Lily has returned home but she is haunted by a deed that makes her relationship with her parents very cold and distant. She is really trying to obtain their forgiveness but it looks like they are still caught in the past.


Mabille Pauline’s short film ‘Right Here or Over There’ focuses on the psychological intensity between the trio: Lily and her parents. Dedicating the entire duration of her film to analysing the psychologies of her characters, the young director makes the biopsy of a true ‘psychosis’ developed by the parents. What Lily did was unforgivable and this obviously makes it hard for the parents to forget. Caught in between a mother who is concerned about her daughter but still furious on her and a father who refuses to acknowledge Lily as his own child, the main character tries to find a way in which she could reach to her parents’ hearts again and hopefully find redemption.


Mabille Pauline’s story is about a trauma so profound that changes people’s character. The parents’ coldness is cruel and torturing: a father that almost doesn’t want his returned daughter around and chooses to ignore her presence, and a mother who is caught in between keeping the father’s side and trying to get close to her daughter again show the director’s ability to refine her film project by fine-tune-working with psychologies.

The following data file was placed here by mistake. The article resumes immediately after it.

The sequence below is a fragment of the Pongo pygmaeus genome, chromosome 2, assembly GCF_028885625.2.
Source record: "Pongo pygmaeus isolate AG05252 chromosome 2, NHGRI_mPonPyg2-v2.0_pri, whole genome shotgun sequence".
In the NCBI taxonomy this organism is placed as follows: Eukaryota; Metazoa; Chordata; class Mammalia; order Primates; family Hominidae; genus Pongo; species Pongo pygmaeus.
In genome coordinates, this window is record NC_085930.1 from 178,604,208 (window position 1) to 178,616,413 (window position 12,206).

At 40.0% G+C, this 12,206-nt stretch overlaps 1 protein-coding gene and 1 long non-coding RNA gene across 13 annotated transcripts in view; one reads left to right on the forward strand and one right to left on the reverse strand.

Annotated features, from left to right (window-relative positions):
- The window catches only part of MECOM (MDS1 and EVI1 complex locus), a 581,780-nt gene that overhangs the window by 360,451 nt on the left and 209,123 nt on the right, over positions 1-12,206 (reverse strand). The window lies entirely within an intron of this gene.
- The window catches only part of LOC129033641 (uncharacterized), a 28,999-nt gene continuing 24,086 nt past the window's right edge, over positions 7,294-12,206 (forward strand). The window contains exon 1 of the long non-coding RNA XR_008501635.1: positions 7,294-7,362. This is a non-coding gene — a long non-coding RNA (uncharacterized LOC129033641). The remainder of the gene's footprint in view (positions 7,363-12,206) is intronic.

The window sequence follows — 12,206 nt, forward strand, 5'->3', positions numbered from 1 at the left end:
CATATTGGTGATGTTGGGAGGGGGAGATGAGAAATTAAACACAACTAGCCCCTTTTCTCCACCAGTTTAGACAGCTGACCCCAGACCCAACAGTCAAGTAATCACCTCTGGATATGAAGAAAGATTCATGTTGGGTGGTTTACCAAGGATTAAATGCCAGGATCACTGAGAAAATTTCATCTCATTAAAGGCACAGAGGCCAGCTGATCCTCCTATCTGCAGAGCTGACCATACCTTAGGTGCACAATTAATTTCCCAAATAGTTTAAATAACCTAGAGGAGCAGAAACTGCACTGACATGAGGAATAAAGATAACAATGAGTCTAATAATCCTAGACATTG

Right Here or Over There’ emanates an acute feeling of lack of parental love and the emotional alienation it produces to a child. Lily is trying to fight the bitter taste of being unwanted by her own family. She is an orphan and as much as she would try, things will never be the same again.


It is memorable the scene when she talks to her mother on the edge of the swimming pool asking for a hug – like her mother used to once hug her – as a proof of affection and a search for a sign that she still has hope. Her mother’s introversion when the daughter starts to speak about the old issue is very telling.


Right Here or Over There’ was awarded the first prize for Best Short Film Of November 2016 at The Monthly Film Festival for its powerful social plot and the director’s ability to ‘handle’ familial psychologies.